I heard a few locals grumbling that it was “way too busy” when we were there, but compared to other theme parks that we have been to recently, I was AMAZED at all of the room we had on walkways and the lack of lines for rides. I thought it was the perfect amount of people. On the day that we were there, it was fairly hot (I think around 85), but the park is so well-shaded and uncrowded so it felt perfect. Remember to drink water, though!


Overall, we had an absolutely amazing time, and I would recommend Dutch Wonderland in a heartbeat if you are anywhere near Lancaster or planning a trip to the area. Most of our recent trips to theme parks have just been so stressful and busy and chaotic that it didn’t feel like a vacation, but this was such a relaxing day full of fun and smiles. It did end up raining on the day that we were there, so we left a little earlier than we originally planned. Because of that, we were unable to watch any of the shows that I’ve heard so many amazing reviews about, and I wish we would’ve been able to squeeze that in. Maybe next summer! 🙂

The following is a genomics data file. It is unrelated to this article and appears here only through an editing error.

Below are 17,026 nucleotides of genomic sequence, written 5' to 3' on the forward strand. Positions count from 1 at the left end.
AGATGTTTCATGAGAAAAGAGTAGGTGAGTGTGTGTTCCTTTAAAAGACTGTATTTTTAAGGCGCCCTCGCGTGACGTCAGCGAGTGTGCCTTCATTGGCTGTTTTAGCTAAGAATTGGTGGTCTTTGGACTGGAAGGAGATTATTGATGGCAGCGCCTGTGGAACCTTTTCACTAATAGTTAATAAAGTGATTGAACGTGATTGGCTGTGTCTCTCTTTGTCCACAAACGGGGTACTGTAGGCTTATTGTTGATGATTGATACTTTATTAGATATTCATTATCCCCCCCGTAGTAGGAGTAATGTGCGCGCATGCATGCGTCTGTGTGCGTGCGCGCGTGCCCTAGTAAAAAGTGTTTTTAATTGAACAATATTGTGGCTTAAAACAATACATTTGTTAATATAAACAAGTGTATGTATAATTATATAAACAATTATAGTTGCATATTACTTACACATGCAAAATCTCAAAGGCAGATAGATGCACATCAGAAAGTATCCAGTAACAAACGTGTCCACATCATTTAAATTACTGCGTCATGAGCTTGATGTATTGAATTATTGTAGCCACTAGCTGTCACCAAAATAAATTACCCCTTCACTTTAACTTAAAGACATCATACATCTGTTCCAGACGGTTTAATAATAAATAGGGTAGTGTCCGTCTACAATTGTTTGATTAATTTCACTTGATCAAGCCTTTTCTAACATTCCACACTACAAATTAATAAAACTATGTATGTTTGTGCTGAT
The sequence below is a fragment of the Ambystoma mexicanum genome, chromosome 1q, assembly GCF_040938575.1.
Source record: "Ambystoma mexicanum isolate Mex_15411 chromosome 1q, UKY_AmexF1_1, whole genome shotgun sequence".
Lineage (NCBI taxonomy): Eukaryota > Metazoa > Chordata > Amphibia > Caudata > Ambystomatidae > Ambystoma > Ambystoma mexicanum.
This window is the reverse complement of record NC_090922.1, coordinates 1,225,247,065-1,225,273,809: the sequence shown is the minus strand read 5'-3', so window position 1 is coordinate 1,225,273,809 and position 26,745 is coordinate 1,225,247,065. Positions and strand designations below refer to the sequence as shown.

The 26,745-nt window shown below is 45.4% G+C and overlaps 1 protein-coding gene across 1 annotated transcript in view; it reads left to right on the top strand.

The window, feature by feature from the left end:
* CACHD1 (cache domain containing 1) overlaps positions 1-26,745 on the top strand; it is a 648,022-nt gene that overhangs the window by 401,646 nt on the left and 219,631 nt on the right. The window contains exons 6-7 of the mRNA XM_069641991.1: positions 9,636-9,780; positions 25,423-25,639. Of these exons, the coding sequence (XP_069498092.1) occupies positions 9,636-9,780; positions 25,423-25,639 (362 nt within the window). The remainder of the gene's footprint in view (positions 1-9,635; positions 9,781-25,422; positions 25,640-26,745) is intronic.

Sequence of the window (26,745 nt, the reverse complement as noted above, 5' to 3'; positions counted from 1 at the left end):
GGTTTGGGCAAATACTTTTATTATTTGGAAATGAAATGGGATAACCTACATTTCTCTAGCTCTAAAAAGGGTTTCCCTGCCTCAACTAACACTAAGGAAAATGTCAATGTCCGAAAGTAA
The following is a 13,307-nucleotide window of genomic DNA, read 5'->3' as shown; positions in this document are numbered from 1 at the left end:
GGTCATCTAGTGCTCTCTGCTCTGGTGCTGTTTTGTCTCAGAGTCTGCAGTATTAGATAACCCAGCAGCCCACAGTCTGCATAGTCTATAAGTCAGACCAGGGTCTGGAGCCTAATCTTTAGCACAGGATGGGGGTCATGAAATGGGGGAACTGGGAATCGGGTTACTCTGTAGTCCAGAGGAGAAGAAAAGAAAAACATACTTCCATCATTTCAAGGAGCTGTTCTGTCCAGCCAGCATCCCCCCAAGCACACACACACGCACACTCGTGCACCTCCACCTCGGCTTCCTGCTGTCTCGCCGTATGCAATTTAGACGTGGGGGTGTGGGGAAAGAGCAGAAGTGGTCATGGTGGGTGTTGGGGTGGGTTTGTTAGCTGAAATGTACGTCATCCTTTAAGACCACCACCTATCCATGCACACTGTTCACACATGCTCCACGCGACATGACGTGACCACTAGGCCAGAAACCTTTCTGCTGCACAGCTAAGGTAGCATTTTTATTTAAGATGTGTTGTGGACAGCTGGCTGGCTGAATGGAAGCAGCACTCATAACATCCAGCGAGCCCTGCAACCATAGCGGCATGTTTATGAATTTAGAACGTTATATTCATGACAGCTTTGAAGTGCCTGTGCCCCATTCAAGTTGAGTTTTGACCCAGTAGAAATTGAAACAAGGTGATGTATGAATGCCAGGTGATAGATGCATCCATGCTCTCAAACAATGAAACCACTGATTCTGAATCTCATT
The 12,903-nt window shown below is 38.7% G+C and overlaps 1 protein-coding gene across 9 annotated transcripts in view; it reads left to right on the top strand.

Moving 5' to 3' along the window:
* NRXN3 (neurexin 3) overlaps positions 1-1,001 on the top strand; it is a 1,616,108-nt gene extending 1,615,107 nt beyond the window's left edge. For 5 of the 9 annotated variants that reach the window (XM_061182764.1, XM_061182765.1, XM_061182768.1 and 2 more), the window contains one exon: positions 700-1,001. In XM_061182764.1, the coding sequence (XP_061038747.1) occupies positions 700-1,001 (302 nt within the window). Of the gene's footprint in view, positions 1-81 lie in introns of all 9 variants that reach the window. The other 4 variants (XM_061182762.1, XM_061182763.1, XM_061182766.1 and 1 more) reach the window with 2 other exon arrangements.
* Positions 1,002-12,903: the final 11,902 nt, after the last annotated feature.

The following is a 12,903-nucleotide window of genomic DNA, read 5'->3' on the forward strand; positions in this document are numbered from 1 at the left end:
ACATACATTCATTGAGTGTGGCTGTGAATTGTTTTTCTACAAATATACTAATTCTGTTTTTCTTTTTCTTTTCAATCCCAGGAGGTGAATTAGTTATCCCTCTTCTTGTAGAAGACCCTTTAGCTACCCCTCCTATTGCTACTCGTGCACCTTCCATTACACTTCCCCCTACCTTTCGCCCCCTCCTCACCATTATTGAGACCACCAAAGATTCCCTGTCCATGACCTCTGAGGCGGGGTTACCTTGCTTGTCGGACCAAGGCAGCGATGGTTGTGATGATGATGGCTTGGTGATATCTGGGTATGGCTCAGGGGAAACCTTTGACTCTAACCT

Our Biggest Ultra Mess Ever

Clorox Static Feed

Over the years that we’ve been together, I’d like to think that Tom and I have taken on some big projects. We’ve completely renovated homes together, we’ve raised four kids together, we have tackled all kinds of hobbies and projects, both small and large…but nothing will compare to the time that we decided we should try to make our own wine at home.

It started out as a harmless pin on Pinterest that we shared with each other: “How to Make Wine”. And I mean, when you see something on Pinterest, what could possibly go wrong, right? Well, the wine-making process is a long and precise one that should probably only be left to the experts. Between harvesting and fermenting the grapes, we waited several months in between each step, just to make sure we were being meticulous with our batch. We thought we were just SO smart and crafty for being able to do this at home, and we bragged to everyone who would listen about our newfound hobby. When the glorious time came to finally bottle our creation, we had a total of about 6-8 corked bottles with custom labels, which we then stored in a large cedar closet in Tom’s office, letting them age a little bit longer.